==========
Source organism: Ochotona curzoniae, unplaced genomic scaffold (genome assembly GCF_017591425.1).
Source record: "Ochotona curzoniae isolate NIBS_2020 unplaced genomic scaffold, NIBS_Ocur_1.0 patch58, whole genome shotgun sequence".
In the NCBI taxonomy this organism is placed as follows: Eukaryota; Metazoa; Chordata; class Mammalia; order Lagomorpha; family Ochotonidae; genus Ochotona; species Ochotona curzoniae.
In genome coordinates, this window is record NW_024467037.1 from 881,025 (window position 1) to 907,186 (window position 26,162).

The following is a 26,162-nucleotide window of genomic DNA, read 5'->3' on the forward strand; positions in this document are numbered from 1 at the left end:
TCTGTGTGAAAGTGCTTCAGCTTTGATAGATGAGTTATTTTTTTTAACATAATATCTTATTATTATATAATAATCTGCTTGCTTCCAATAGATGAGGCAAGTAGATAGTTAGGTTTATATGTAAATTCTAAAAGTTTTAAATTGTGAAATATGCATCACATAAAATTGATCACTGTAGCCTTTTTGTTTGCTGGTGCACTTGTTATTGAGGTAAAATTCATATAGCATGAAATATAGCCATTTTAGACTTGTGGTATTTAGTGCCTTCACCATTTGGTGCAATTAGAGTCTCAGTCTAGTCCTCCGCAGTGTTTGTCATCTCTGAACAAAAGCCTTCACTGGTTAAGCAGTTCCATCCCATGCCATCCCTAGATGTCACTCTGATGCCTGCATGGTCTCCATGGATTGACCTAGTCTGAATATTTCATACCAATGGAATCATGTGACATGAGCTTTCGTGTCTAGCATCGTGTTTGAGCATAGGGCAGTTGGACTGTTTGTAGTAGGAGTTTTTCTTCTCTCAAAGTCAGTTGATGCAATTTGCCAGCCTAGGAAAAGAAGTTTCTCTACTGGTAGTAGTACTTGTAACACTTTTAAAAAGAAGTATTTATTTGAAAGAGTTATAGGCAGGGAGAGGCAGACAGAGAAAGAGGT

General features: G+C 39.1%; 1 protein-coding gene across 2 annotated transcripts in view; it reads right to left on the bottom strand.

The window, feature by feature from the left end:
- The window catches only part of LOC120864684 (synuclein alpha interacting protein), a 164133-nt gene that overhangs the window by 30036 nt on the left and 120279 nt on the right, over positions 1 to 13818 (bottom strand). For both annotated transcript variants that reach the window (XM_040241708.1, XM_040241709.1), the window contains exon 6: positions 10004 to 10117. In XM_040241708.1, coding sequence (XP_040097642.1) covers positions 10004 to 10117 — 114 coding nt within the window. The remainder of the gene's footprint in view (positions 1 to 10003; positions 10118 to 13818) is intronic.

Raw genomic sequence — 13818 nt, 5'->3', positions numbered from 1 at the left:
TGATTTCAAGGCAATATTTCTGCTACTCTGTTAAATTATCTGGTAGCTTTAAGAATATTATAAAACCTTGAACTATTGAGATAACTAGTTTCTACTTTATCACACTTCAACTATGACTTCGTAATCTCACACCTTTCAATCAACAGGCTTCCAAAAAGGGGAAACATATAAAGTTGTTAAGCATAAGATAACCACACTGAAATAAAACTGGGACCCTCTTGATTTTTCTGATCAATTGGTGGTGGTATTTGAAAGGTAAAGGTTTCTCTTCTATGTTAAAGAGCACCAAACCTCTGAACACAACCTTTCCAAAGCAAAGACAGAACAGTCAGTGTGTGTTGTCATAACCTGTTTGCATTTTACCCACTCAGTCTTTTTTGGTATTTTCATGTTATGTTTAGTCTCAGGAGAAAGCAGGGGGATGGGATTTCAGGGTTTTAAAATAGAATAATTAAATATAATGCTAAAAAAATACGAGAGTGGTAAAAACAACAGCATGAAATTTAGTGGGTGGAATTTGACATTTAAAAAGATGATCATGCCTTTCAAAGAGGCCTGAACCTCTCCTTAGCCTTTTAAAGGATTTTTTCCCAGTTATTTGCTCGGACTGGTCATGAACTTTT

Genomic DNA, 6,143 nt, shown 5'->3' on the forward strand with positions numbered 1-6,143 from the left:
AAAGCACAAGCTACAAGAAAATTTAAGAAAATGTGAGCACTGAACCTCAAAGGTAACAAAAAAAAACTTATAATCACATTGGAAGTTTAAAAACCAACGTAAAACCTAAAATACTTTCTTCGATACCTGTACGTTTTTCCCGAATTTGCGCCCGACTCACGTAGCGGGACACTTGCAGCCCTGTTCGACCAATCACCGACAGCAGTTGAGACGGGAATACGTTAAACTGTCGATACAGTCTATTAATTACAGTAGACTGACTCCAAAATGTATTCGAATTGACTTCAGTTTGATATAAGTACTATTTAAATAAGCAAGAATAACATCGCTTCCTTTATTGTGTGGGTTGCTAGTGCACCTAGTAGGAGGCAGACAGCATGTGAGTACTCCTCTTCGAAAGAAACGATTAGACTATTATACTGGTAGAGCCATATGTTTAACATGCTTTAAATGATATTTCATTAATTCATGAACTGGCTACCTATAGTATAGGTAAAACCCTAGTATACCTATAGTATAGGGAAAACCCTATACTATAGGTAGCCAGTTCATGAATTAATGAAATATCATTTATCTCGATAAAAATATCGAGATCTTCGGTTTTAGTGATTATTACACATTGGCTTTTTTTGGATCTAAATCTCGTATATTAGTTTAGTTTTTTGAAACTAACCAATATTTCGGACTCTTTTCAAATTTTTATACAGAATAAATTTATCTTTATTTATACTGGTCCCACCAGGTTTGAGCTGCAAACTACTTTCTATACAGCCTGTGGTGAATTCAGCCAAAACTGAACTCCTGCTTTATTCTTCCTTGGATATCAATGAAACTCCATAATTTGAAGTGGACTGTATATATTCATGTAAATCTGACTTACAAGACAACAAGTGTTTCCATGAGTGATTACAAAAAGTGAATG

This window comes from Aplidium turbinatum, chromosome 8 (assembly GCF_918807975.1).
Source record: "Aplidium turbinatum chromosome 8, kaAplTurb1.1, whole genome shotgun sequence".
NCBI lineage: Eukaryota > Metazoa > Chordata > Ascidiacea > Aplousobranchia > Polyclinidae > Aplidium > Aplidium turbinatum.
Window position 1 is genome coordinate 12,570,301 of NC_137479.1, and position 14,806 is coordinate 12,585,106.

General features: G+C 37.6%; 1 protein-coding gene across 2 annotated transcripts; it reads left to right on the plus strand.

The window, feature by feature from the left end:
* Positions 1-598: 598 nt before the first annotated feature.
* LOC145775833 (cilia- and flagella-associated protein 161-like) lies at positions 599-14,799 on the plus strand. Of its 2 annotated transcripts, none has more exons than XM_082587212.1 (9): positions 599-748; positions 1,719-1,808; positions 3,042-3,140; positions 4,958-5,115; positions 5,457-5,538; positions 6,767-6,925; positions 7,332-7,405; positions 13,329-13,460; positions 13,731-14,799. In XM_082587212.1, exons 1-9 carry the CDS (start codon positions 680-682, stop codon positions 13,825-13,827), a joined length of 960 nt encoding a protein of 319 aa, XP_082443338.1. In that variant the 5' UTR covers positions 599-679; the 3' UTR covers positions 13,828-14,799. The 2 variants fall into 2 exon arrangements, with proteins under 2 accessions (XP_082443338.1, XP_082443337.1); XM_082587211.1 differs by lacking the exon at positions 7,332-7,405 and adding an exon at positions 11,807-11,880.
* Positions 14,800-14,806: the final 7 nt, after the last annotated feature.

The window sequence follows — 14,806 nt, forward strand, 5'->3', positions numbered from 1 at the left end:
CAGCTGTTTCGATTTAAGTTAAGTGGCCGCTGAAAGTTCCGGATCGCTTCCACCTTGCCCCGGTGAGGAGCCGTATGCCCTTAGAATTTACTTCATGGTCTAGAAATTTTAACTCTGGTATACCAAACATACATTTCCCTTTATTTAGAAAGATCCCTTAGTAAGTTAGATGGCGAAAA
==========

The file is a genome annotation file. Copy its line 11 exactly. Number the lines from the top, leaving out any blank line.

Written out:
TGATTTCAAGGCAATATTTCTGCTACTCTGTTAAATTATCTGGTAGCTTTAAGAATATTATAAAACCTTGAACTATTGAGATAACTAGTTTCTACTTTATCACACTTCAACTATGACTTCGTAATCTCACACCTTTCAATCAACAGGCTTCCAAAAAGGGGAAACATATAAAGTTGTTAAGCATAAGATAACCACACTGAAATAAAACTGGGACCCTCTTGATTTTTCTGATCAATTGGTGGTGGTATTTGAAAGGTAAAGGTTTCTCTTCTATGTTAAAGAGCACCAAACCTCTGAACACAACCTTTCCAAAGCAAAGACAGAACAGTCAGTGTGTGTTGTCATAACCTGTTTGCATTTTACCCACTCAGTCTTTTTTGGTATTTTCATGTTATGTTTAGTCTCAGGAGAAAGCAGGGGGATGGGATTTCAGGGTTTTAAAATAGAATAATTAAATATAATGCTAAAAAAATACGAGAGTGGTAAAAACAACAGCATGAAATTTAGTGGGTGGAATTTGACATTTAAAAAGATGATCATGCCTTTCAAAGAGGCCTGAACCTCTCCTTAGCCTTTTAAAGGATTTTTTCCCAGTTATTTGCTCGGACTGGTCATGAACTTTT